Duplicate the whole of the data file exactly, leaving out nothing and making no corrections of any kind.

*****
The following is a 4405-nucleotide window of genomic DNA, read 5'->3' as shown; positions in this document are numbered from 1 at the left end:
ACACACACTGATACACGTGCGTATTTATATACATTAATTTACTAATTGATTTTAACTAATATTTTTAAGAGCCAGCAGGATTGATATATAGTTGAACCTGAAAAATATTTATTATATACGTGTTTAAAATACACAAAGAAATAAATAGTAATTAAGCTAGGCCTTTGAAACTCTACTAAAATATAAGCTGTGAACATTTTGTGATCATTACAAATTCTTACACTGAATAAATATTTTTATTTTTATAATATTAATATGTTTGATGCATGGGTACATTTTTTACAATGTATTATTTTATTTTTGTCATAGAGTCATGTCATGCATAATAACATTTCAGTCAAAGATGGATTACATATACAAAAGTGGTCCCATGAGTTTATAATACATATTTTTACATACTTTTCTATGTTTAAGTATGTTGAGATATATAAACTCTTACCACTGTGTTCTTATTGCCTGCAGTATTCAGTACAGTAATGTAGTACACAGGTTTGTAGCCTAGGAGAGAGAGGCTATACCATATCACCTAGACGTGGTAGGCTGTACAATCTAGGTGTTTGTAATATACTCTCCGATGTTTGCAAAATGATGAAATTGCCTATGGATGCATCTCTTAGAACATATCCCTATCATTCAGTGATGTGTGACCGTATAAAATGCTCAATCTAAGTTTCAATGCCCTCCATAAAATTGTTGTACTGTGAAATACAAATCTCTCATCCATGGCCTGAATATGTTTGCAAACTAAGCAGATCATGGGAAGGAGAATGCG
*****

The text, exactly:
The following is a 4405-nucleotide window of genomic DNA, read 5'->3' as shown; positions in this document are numbered from 1 at the left end:
ACACACACTGATACACGTGCGTATTTATATACATTAATTTACTAATTGATTTTAACTAATATTTTTAAGAGCCAGCAGGATTGATATATAGTTGAACCTGAAAAATATTTATTATATACGTGTTTAAAATACACAAAGAAATAAATAGTAATTAAGCTAGGCCTTTGAAACTCTACTAAAATATAAGCTGTGAACATTTTGTGATCATTACAAATTCTTACACTGAATAAATATTTTTATTTTTATAATATTAATATGTTTGATGCATGGGTACATTTTTTACAATGTATTATTTTATTTTTGTCATAGAGTCATGTCATGCATAATAACATTTCAGTCAAAGATGGATTACATATACAAAAGTGGTCCCATGAGTTTATAATACATATTTTTACATACTTTTCTATGTTTAAGTATGTTGAGATATATAAACTCTTACCACTGTGTTCTTATTGCCTGCAGTATTCAGTACAGTAATGTAGTACACAGGTTTGTAGCCTAGGAGAGAGAGGCTATACCATATCACCTAGACGTGGTAGGCTGTACAATCTAGGTGTTTGTAATATACTCTCCGATGTTTGCAAAATGATGAAATTGCCTATGGATGCATCTCTTAGAACATATCCCTATCATTCAGTGATGTGTGACCGTATAAAATGCTCAATCTAAGTTTCAATGCCCTCCATAAAATTGTTGTACTGTGAAATACAAATCTCTCATCCATGGCCTGAATATGTTTGCAAACTAAGCAGATCATGGGAAGGAGAATGCG